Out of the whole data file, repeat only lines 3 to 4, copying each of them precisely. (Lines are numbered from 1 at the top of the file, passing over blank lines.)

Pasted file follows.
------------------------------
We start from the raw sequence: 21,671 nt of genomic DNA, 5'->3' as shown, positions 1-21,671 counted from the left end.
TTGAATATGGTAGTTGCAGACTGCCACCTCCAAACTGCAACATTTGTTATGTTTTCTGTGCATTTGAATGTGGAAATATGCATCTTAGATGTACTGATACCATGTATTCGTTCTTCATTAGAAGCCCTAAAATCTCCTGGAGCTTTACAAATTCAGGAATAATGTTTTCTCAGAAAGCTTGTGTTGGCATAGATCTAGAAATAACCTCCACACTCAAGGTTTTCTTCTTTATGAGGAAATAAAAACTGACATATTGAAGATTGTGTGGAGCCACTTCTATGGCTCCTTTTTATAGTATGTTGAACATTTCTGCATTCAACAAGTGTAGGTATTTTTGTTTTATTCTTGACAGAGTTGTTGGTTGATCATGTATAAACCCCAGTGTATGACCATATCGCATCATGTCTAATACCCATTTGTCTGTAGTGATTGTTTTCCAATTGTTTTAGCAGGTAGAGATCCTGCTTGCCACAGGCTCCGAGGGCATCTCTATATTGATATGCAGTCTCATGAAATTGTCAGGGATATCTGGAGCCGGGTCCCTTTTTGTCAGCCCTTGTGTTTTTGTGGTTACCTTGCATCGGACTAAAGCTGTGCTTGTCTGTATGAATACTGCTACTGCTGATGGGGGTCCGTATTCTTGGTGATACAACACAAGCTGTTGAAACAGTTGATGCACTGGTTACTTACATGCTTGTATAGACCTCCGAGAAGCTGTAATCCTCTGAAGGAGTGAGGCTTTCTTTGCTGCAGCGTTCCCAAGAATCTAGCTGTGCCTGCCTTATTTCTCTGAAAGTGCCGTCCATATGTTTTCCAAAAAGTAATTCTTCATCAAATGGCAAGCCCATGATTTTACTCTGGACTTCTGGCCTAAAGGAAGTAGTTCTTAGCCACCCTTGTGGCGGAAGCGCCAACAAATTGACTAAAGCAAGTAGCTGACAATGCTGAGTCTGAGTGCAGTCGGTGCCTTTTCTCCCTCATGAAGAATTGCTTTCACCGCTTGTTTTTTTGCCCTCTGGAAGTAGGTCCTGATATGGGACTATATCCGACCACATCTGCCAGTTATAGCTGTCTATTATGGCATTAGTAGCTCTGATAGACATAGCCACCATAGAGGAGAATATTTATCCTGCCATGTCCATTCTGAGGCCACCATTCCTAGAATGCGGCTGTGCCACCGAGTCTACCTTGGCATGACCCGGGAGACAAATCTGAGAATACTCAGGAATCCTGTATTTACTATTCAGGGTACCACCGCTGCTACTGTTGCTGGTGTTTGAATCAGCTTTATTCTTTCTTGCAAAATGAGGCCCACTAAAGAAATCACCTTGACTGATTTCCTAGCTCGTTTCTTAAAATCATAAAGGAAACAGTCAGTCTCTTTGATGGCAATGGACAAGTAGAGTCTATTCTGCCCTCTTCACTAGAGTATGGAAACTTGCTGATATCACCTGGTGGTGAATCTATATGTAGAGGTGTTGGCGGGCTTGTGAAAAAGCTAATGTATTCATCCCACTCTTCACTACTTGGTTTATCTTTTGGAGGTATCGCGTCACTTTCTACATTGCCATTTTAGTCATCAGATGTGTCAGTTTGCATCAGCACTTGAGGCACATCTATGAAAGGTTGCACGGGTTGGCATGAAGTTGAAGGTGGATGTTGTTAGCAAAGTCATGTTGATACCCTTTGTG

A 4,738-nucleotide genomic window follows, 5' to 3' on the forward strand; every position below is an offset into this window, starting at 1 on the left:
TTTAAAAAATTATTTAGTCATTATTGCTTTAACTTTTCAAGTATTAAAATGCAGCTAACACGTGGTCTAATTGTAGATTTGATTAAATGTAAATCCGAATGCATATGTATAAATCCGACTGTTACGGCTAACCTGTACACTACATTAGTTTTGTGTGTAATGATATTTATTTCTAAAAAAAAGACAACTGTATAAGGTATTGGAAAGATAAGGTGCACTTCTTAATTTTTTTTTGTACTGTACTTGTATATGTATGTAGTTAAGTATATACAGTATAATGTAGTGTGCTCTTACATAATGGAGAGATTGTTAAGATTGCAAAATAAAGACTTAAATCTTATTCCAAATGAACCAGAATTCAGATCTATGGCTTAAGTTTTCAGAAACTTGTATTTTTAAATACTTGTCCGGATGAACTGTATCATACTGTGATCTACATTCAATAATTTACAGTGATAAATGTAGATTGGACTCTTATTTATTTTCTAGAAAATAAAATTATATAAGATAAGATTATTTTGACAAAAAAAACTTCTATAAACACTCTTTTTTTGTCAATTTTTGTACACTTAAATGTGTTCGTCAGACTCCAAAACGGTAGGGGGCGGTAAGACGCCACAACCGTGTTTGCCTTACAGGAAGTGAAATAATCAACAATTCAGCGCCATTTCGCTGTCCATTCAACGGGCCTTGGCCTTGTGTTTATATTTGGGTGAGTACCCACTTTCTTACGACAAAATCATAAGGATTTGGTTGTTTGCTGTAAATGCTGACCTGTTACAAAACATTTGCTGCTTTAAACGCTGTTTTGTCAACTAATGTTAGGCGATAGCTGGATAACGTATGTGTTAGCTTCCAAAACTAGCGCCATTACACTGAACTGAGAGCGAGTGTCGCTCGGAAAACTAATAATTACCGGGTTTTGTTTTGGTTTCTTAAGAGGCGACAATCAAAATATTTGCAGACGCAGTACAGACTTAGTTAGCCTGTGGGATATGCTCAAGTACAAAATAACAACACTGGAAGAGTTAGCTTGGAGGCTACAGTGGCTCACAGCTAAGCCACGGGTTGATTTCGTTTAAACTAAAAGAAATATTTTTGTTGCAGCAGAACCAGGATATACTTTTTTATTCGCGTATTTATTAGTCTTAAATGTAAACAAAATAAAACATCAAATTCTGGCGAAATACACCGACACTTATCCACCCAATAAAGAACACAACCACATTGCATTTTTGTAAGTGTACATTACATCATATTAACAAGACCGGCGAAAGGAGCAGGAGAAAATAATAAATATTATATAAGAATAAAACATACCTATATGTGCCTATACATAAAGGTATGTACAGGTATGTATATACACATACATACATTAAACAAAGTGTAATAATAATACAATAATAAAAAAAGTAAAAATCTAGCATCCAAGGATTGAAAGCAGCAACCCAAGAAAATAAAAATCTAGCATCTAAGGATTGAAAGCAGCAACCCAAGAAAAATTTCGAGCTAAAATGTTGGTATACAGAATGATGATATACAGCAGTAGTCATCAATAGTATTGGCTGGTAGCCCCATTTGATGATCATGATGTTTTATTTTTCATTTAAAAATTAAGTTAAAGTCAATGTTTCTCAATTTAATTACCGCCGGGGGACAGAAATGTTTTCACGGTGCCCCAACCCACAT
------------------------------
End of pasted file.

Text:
A 4,738-nucleotide genomic window follows, 5' to 3' on the forward strand; every position below is an offset into this window, starting at 1 on the left:
TTTAAAAAATTATTTAGTCATTATTGCTTTAACTTTTCAAGTATTAAAATGCAGCTAACACGTGGTCTAATTGTAGATTTGATTAAATGTAAATCCGAATGCATATGTATAAATCCGACTGTTACGGCTAACCTGTACACTACATTAGTTTTGTGTGTAATGATATTTATTTCTAAAAAAAAGACAACTGTATAAGGTATTGGAAAGATAAGGTGCACTTCTTAATTTTTTTTTGTACTGTACTTGTATATGTATGTAGTTAAGTATATACAGTATAATGTAGTGTGCTCTTACATAATGGAGAGATTGTTAAGATTGCAAAATAAAGACTTAAATCTTATTCCAAATGAACCAGAATTCAGATCTATGGCTTAAGTTTTCAGAAACTTGTATTTTTAAATACTTGTCCGGATGAACTGTATCATACTGTGATCTACATTCAATAATTTACAGTGATAAATGTAGATTGGACTCTTATTTATTTTCTAGAAAATAAAATTATATAAGATAAGATTATTTTGACAAAAAAAACTTCTATAAACACTCTTTTTTTGTCAATTTTTGTACACTTAAATGTGTTCGTCAGACTCCAAAACGGTAGGGGGCGGTAAGACGCCACAACCGTGTTTGCCTTACAGGAAGTGAAATAATCAACAATTCAGCGCCATTTCGCTGTCCATTCAACGGGCCTTGGCCTTGTGTTTATATTTGGGTGAGTACCCACTTTCTTACGACAAAATCATAAGGATTTGGTTGTTTGCTGTAAATGCTGACCTGTTACAAAACATTTGCTGCTTTAAACGCTGTTTTGTCAACTAATGTTAGGCGATAGCTGGATAACGTATGTGTTAGCTTCCAAAACTAGCGCCATTACACTGAACTGAGAGCGAGTGTCGCTCGGAAAACTAATAATTACCGGGTTTTGTTTTGGTTTCTTAAGAGGCGACAATCAAAATATTTGCAGACGCAGTACAGACTTAGTTAGCCTGTGGGATATGCTCAAGTACAAAATAACAACACTGGAAGAGTTAGCTTGGAGGCTACAGTGGCTCACAGCTAAGCCACGGGTTGATTTCGTTTAAACTAAAAGAAATATTTTTGTTGCAGCAGAACCAGGATATACTTTTTTATTCGCGTATTTATTAGTCTTAAATGTAAACAAAATAAAACATCAAATTCTGGCGAAATACACCGACACTTATCCACCCAATAAAGAACACAACCACATTGCATTTTTGTAAGTGTACATTACATCATATTAACAAGACCGGCGAAAGGAGCAGGAGAAAATAATAAATATTATATAAGAATAAAACATACCTATATGTGCCTATACATAAAGGTATGTACAGGTATGTATATACACATACATACATTAAACAAAGTGTAATAATAATACAATAATAAAAAAAGTAAAAATCTAGCATCCAAGGATTGAAAGCAGCAACCCAAGAAAATAAAAATCTAGCATCTAAGGATTGAAAGCAGCAACCCAAGAAAAATTTCGAGCTAAAATGTTGGTATACAGAATGATGATATACAGCAGTAGTCATCAATAGTATTGGCTGGTAGCCCCATTTGATGATCATGATGTTTTATTTTTCATTTAAAAATTAAGTTAAAGTCAATGTTTCTCAATTTAATTACCGCCGGGGGACAGAAATGTTTTCACGGTGCCCCAACCCACAT